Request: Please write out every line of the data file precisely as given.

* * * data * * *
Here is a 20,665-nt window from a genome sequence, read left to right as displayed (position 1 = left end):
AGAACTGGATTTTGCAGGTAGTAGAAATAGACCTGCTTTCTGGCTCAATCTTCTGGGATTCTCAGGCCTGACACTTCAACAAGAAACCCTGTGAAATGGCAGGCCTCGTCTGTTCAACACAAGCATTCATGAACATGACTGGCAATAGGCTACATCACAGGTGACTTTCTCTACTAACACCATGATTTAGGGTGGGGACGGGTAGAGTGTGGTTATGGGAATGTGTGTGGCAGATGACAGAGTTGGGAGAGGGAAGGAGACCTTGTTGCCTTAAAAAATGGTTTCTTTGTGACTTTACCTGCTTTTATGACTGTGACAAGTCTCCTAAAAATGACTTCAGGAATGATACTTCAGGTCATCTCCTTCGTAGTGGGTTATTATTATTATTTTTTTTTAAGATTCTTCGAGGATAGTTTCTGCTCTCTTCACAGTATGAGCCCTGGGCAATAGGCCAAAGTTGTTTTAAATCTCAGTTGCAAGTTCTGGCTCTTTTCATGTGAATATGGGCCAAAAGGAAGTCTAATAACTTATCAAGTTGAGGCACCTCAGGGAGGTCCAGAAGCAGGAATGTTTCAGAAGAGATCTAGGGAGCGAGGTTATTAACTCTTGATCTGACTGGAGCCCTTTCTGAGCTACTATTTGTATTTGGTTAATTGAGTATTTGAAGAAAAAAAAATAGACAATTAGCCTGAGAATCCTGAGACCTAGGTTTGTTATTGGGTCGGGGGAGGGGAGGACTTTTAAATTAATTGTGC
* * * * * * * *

Here is a 20,665-nt window from a genome sequence, read left to right as displayed (position 1 = left end):
AGAACTGGATTTTGCAGGTAGTAGAAATAGACCTGCTTTCTGGCTCAATCTTCTGGGATTCTCAGGCCTGACACTTCAACAAGAAACCCTGTGAAATGGCAGGCCTCGTCTGTTCAACACAAGCATTCATGAACATGACTGGCAATAGGCTACATCACAGGTGACTTTCTCTACTAACACCATGATTTAGGGTGGGGACGGGTAGAGTGTGGTTATGGGAATGTGTGTGGCAGATGACAGAGTTGGGAGAGGGAAGGAGACCTTGTTGCCTTAAAAAATGGTTTCTTTGTGACTTTACCTGCTTTTATGACTGTGACAAGTCTCCTAAAAATGACTTCAGGAATGATACTTCAGGTCATCTCCTTCGTAGTGGGTTATTATTATTATTTTTTTTTAAGATTCTTCGAGGATAGTTTCTGCTCTCTTCACAGTATGAGCCCTGGGCAATAGGCCAAAGTTGTTTTAAATCTCAGTTGCAAGTTCTGGCTCTTTTCATGTGAATATGGGCCAAAAGGAAGTCTAATAACTTATCAAGTTGAGGCACCTCAGGGAGGTCCAGAAGCAGGAATGTTTCAGAAGAGATCTAGGGAGCGAGGTTATTAACTCTTGATCTGACTGGAGCCCTTTCTGAGCTACTATTTGTATTTGGTTAATTGAGTATTTGAAGAAAAAAAAATAGACAATTAGCCTGAGAATCCTGAGACCTAGGTTTGTTATTGGGTCGGGGGAGGGGAGGACTTTTAAATTAATTGTGC